Hakodate guidebook offers glimpse into past

by Kenya Hayasegawa


As the city of Hakodate gears up for the launch of the Hokkaido Shinkansen Line next March, a group of local history lovers has published a new guidebook on the region.

A year in the making, “In 150 Pictures — The International City of Hakodate in the Late Edo and Meiji Eras” aims to introduce visitors to the city’s past as well as its development into a major port town and exposure to Western influences.

Members of the Hakodate foreign settlement research group said they were also working on an English version of the 64-page guide for foreign visitors.

The guidebook, which was launched in March, provides a detailed explanation of the city’s development and history, including its international dealings during the last days of the Edo Period (1603-1868).

It also covers the arrival of U.S. Commodore Matthew Perry, under whose pressure the Treaty of Kanagawa was signed, as well as Prussian and Chinese traders and other foreign visitors.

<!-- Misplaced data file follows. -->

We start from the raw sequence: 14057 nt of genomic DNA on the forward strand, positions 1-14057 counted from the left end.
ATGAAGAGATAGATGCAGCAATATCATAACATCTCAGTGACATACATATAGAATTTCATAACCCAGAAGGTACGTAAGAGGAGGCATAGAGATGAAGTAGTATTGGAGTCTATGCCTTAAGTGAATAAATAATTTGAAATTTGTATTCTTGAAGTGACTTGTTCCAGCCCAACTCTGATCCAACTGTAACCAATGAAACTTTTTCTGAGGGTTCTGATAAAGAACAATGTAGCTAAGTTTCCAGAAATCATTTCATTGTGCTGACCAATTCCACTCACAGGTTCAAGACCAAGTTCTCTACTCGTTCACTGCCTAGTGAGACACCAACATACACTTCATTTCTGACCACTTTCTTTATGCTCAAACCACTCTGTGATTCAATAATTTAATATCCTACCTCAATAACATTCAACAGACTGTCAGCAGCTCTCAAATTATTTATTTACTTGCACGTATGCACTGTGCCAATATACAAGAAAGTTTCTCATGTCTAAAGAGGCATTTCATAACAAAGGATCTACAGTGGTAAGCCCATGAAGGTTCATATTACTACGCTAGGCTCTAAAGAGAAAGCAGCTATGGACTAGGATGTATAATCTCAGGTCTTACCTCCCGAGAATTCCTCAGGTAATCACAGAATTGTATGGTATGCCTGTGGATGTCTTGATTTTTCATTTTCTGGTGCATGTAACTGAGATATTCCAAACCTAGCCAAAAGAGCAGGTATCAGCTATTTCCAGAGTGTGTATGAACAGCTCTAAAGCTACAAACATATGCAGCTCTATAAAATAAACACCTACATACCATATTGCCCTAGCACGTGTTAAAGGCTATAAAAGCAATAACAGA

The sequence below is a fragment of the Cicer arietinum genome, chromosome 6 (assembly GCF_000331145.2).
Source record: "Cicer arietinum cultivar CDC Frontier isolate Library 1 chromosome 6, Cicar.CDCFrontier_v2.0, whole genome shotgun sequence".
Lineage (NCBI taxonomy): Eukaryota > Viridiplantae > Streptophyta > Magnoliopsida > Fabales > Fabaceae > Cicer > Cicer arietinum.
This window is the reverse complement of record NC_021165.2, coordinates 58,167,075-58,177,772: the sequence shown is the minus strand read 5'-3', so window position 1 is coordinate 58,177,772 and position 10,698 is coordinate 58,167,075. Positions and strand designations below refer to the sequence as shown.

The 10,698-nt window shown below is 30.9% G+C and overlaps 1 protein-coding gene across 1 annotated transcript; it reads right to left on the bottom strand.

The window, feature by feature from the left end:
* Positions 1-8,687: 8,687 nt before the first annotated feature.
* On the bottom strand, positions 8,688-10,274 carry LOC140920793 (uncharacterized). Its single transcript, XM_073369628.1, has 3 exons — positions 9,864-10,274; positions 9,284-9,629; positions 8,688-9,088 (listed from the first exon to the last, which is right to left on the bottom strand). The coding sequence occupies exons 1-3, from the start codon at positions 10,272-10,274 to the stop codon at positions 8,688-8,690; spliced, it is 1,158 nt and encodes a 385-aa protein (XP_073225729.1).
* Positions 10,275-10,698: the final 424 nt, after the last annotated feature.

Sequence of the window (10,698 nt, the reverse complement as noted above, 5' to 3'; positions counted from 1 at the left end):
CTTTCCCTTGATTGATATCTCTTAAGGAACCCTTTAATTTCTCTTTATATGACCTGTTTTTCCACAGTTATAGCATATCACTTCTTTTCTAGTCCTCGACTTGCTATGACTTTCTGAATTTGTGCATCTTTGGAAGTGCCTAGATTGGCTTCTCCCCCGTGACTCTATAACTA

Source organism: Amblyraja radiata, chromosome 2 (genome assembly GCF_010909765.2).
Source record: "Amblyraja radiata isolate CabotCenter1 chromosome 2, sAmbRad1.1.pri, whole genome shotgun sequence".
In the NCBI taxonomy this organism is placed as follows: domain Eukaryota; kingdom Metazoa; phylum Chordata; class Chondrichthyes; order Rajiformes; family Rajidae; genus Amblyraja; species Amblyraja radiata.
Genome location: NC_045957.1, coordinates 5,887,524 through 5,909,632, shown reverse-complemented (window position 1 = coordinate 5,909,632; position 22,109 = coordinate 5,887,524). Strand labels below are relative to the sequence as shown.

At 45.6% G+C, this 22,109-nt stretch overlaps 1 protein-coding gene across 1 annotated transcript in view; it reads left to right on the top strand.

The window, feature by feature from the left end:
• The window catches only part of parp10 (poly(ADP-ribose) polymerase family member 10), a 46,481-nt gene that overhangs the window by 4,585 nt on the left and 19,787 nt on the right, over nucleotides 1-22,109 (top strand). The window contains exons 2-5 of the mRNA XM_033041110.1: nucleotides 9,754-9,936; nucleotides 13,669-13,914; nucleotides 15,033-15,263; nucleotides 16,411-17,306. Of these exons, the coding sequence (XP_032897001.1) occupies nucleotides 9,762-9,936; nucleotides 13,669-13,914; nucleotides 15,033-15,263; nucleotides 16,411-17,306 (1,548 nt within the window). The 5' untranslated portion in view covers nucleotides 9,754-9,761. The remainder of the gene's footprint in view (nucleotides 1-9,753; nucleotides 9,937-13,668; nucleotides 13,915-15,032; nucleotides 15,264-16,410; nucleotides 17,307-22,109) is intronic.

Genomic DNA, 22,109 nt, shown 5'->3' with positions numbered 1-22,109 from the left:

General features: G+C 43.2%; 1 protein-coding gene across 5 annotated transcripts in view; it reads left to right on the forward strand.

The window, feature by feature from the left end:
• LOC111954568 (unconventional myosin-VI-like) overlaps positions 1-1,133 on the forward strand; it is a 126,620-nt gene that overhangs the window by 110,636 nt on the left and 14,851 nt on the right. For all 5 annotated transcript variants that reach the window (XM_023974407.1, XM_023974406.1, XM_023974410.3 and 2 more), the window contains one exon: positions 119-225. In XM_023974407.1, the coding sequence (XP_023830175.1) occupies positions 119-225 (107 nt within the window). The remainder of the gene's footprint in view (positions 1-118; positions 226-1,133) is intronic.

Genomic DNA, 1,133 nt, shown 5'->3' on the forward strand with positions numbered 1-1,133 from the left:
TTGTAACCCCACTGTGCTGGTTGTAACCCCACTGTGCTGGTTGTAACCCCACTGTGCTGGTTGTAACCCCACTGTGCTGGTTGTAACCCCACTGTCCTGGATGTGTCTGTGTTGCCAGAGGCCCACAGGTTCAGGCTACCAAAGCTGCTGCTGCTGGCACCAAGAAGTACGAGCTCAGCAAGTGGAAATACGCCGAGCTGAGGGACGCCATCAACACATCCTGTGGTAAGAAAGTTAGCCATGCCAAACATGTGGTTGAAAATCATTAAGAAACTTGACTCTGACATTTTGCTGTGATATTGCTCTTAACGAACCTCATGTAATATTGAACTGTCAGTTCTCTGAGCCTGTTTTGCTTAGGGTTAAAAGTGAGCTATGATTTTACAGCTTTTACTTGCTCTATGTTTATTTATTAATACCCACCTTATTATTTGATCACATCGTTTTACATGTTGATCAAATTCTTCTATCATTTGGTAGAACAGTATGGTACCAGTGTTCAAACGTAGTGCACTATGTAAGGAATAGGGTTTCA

Hakodate, the gateway to Hokkaido, was opened to foreign trade under the 1854 Japan-U.S. Treaty of Peace and Amity, or the Convention of Kanagawa, Japan’s first treaty with a Western nation and one that marked the end of its 200-year policy of seclusion.

The group members consider the new bullet train service, which will connect Hakodate with Aomori on the northern tip of Honshu via an undersea railway tunnel, as equivalent to a “second port opening” of the city.

Founded in June 2007, the group’s membership has grown to about 40 people, all history lovers from different walks of life, including proprietors and school teachers.

Kensaku Shimizu, a 68-year-old owner of a store that sells imported goods and one of the group’s founding members, recalled how it initially began with just a few people with little historical research experience.

“Even as we looked at buildings and ships on the old maps, we had no idea what they were,” Shimizu said, laughing.

But their tireless efforts in searching for relevant materials in libraries and other sources bore fruit, as reflected in the guidebook.

The guidebook is priced at ¥800, including tax.

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